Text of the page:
Fallow Field

Habitat Description

Habitat Crosswalk


The Fallow Field community consists of crop fields that have not been planted in the last one to three seasons. Fields are typically plowed at least once a year and thus have variable amounts of bare soil, plant litter, and crop debris (Herkert et al. 1996, Sample and Mossman 1997, Kaufman et al. 2000). Annual plowing also maintains early-successional plant species that are adapted to disturbed conditions, such as weeds. Weed communities can tolerate a variety of soil and moisture conditions but their composition often is influenced by the crop last present (Curtis 1971). For example, common ragweed is a common pioneer species in recently abandoned small grain fields whereas black mustard often is associated with abandoned cornfields (Curtis 1971). If a field is fallowed for several years, however, its weed community becomes less distinct as weeds from surrounding areas invade (Curtis 1971, Sample and Mossman 1997). These tend to be generalist species with broad distributions, such as Canada thistle, quackgrass, pricky lettuce, common dandelion, fleabane, spotted knapweed, leafy spurge, and Queen Anne’s-lace. 

Historical and Present-day Context and Distribution

During the nineteenth century, diverse prairie communities in Wisconsin were largely eliminated in favor of small grains, grass hay, alfalfa, pastures, and orchards. Although these changes destroyed or significantly altered most native grasslands, the landscape remained largely rural with small farmsteads interspersed with idled or undeveloped lands. Many birds adapted to these changes and used the diversified, small-scale farms as surrogate grassland habitats (Warner 1994). By the mid-twentieth century, however, farming systems became more specialized and the agricultural landscape became more simplified as a consequence. Today, Fallow Field and many non-crop habitats have been eliminated in order to plant larger sections of monotypic crops (Warner 1994, Best et al. 1995, Sample et al. 2003, WDNR 2005). The abundance and diversity of weed flora has decreased as crop management techniques have become more efficient. In particular, increases in both the diversity and amount of chemicals used for weed control have likely affected both the plant and animal species composition of Fallow Field.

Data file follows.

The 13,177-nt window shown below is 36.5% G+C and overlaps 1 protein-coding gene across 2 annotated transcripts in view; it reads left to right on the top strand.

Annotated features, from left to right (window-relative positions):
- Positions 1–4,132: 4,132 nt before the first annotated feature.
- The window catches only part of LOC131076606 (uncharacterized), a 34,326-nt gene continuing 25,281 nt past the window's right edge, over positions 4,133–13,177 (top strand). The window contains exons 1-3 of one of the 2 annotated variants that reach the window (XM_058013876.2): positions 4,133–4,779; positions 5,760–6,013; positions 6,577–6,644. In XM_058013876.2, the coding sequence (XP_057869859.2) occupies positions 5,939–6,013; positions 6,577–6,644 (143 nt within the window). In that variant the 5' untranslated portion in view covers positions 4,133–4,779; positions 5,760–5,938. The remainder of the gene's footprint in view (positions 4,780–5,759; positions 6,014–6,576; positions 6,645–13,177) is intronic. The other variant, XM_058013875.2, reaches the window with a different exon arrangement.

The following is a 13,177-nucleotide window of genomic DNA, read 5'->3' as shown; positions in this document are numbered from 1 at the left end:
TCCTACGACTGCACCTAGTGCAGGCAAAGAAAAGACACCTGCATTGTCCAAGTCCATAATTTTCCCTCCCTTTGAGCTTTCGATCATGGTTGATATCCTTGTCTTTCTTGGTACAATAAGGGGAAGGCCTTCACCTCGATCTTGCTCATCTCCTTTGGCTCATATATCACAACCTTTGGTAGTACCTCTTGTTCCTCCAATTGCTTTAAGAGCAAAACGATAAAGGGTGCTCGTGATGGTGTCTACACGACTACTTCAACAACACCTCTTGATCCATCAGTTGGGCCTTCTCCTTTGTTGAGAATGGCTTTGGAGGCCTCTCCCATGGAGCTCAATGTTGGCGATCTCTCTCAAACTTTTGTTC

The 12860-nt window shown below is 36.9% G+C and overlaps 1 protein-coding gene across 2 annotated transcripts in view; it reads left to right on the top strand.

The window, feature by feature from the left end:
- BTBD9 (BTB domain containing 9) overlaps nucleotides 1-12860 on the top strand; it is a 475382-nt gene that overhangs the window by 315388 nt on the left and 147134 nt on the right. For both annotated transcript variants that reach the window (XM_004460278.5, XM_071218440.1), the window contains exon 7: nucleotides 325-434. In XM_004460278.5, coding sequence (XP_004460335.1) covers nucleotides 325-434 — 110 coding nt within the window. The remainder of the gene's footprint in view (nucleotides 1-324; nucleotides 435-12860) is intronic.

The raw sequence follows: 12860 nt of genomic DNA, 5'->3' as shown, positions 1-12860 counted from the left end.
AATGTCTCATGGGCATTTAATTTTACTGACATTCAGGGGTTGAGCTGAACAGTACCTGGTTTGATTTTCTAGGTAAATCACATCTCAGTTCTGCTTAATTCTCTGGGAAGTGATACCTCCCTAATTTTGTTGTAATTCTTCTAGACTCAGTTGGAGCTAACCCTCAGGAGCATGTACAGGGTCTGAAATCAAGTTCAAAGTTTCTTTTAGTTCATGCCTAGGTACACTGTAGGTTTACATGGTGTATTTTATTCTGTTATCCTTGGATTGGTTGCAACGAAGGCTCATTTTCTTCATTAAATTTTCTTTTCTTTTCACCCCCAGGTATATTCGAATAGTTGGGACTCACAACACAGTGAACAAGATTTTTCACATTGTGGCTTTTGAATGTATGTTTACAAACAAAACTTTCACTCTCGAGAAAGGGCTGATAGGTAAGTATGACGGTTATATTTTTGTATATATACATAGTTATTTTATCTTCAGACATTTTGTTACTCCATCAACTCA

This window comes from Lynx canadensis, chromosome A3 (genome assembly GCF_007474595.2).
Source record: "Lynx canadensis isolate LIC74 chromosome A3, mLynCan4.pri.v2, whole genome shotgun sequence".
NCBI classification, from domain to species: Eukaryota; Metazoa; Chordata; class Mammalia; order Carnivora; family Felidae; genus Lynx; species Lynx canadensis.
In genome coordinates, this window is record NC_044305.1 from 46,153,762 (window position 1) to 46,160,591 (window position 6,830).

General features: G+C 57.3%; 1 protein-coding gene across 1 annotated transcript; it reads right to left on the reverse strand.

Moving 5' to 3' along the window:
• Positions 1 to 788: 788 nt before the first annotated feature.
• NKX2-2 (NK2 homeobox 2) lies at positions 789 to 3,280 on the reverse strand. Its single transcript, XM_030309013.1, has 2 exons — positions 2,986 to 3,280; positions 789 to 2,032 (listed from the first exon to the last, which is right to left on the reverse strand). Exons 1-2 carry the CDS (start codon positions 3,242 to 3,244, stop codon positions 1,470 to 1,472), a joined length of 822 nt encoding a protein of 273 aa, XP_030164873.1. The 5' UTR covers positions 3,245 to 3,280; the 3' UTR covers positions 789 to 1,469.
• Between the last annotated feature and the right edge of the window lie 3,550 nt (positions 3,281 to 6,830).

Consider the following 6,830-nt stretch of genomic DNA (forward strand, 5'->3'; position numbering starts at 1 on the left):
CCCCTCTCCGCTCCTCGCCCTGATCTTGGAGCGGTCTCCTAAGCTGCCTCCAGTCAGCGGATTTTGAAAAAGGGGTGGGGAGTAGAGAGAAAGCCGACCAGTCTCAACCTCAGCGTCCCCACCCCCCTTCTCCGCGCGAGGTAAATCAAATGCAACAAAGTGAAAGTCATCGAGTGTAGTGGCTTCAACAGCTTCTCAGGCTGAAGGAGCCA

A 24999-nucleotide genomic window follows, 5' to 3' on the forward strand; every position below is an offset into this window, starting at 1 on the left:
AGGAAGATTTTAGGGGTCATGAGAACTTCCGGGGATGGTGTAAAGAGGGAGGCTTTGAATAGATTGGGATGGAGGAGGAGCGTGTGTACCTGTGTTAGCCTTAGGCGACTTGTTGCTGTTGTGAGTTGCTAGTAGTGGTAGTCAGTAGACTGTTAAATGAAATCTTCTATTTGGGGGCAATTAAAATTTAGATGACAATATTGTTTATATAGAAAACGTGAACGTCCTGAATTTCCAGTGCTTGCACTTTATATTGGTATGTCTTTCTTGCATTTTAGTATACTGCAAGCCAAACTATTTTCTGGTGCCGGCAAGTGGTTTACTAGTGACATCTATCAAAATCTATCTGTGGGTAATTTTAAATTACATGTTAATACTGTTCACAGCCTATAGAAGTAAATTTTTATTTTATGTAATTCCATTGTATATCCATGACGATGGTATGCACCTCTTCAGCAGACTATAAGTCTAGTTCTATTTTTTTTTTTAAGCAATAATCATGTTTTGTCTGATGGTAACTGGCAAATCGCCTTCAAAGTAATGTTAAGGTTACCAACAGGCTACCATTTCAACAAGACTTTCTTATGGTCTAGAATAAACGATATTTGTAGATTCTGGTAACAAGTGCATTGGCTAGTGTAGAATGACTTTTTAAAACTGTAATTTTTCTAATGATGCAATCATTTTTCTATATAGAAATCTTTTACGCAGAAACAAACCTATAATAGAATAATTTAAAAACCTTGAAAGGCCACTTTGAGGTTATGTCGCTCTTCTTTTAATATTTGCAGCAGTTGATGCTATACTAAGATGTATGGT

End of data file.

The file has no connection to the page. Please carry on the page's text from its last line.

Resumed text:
Natural Disturbances and Threats

Fallow Field experiences some of the same disturbances as active cropland. Fallow fields often are plowed on an annual basis to limit growth of undesirable herbaceous plants and prevent secondary succession of woody plants. A variety of herbicides also are used to control weed communities, which in turn can have indirect impacts on many non-target species (see Overall Importance of Habitat for Birds). Renewed interest in corn ethanol and other market factors have led to high corn prices, creating pressure to put fallow fields back into production (Murray and Best 2003, Roth et al. 2005, Bies 2006). Urban sprawl is another significant threat. As housing developments replace farmland throughout the state, surrogate grasslands such as Fallow Field become increasingly fragmented and less suitable as wildlife habitats.